Sonar by Night, Barcelona, June 15: “Despite the appearance of the Beastie Boys earlier in the evening, festival favourite Richie Hawtin was the bonafide headliner for Friday night, commanding the type of reverence by his fans not seen since the heydays of Michael Jackson. How many electronic artists can fill a venue the size of a football field? Hawtin meticulously worked the crowd into a state of euphoria with his signature brand of minimal techno, which leaned heavily on the techno side of the equation tonight. Type “Hawtin Sonar 2007” in YouTube and hundreds of clips will come up for this set, such was the impression it left. Every bass drop, synth line and hi-hat was met with rapturous approval from the adoring masses. Highlights included monster hit ‘R U OK?’, ‘Spastik’ and the first airing of Gaiser’s ‘Withdrawal.’ Few DJs have been at the top of their game this consistently for this long.” - Angus Dawson

4 - Dixon

Fabric, London, Aug 18: “Terry Francis’s early set did not set the tone very well, starting things off with macho jacking house, but when Dixon came on at 1.30 a.m., he quickly set things right. The first half of his set was deep and soulful, with Ferrer & Sydenham’s 'Timbuktu' the first of many tunes somehow intertwined into the Âme/Dixon catalogue. Things really kicked off though when the opening riff of Mark August’s 'Warm' penetrated through Fabric’s amazing sound system, such a tune! (Innervisions 10 for those keeping score at home). The Martin Buttrich remix of Tracy Thorn’s 'It’s All True' (Body Language Vol. 4) made an appearance before the second half of the set upped the tempo in preparation for I:Cube and Âme, but when Dixon dropped the mammoth 'Baladine' (you’re getting the idea), it sounded and felt amazing” – Angus Dawson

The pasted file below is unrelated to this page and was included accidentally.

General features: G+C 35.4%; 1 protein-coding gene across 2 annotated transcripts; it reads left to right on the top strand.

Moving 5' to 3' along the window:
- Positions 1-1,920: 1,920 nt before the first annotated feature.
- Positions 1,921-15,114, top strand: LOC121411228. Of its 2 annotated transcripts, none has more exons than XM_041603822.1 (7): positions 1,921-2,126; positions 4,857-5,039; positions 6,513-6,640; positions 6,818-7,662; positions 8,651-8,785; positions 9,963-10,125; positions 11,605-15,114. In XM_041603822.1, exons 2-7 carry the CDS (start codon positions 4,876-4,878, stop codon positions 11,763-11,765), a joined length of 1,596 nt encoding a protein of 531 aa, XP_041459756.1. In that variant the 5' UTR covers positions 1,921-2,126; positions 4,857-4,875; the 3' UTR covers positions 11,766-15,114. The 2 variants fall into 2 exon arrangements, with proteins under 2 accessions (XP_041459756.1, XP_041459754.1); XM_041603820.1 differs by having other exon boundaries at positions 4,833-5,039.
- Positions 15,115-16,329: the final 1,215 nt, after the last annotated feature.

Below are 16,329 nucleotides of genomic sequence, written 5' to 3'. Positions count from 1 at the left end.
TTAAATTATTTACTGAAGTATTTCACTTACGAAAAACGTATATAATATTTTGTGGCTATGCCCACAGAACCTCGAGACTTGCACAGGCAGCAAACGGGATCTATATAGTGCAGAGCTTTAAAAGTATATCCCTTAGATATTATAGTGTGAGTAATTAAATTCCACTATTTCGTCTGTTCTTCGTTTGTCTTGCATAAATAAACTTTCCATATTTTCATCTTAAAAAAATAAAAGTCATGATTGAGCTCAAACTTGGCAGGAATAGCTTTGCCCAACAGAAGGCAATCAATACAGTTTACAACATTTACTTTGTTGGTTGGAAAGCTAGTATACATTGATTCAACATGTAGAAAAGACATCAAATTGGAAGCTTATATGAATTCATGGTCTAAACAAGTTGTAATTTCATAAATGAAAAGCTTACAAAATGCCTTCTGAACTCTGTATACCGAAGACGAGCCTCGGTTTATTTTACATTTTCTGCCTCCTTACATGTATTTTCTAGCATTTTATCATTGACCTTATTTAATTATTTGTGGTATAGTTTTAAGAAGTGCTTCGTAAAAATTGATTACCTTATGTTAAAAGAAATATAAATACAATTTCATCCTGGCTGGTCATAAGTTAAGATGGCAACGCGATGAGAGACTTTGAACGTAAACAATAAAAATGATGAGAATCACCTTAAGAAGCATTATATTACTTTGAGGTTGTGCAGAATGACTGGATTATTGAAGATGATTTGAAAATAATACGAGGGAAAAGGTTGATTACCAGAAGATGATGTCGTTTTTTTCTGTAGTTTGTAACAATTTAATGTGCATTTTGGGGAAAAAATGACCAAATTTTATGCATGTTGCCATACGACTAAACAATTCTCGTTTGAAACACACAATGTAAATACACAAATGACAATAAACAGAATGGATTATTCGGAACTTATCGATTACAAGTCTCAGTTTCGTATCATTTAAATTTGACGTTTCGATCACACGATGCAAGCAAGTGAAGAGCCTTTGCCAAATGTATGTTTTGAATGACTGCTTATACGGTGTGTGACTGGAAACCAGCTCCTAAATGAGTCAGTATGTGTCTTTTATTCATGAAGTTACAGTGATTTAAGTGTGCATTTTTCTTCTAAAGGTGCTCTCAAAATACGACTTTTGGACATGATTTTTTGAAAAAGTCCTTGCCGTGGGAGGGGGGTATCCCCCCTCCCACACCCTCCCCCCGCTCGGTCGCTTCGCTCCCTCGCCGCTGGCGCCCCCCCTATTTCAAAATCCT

3 - Sebo K

Hotel Diagonal, Barcelona, June 16: “An afternoon pool party during the Sonar festival is an interesting gig for a DJ. On one hand it’s an after-after-party where each record needs to engage and excite tired punters. On the other hand, it’s a pre-party that needs to gradually build up steam for the night ahead. When I arrived, Phillip Sherburne had already finished and Sebo K was spinning butt-shaking house and techno to a largely industry crowd. Big tunes preceded monster tunes, and the dancing mass filled the boards between the decks and pool. Sebo finished triumphantly with Daft Punk’s ‘Rock N Roll’, which elicited howls of enjoyment from the crowd as the darkness closed in on Barcelona. Fortunately it was not his last track of the night, as we then headed off to the RA party...” – Richard Chinn

2 - Luciano

Picadilly Station, Manchester, Oct 5: “Luciano made controlling the crowd look effortless, sashaying casually behind the decks and delivering wave after wave of warm breezy Latin-infused techno. Playing for over three hours, the heavy funk of his set had the venue on springs with muscular beats interrupted by towering breakdowns. A riotous mix of St Germain’s 'Rose Rouge' was especially well-pitched—lots of smiles and cheers of recognition with the majority of the crowd even obeying the command to “put your hands together.” – Andi Lane

2 - Ricardo Villalobos
Fabric, London, May 26: “Finally, 5 a.m. came and it was time for the main attraction: Ricardo Villalobos spinning for five hours. In the first half, he played groovy and efficient techno tunes, as well as deeper cuts, and in the second half more experimental Latin flavoured percussive tracks similar to ‘Fizheuer Zieheuer’. It was impressive stuff. But the most notable thing about Ricardo is his mixing style, which is truly unique: while most DJs deliver linear sets and are quite happy with simple transitions from A to B, Ricardo’s sets are like meandering Andean roads: full of unexpected turns and bumps. More than ever, he uses tracks as tools, such as Samuel L. Session’s grand ‘Can You Relate’, which he played around with for ten minutes, bringing the beat in and out before dropping it at last. It’s an originality that is particularly refreshing.” - Edouard Isar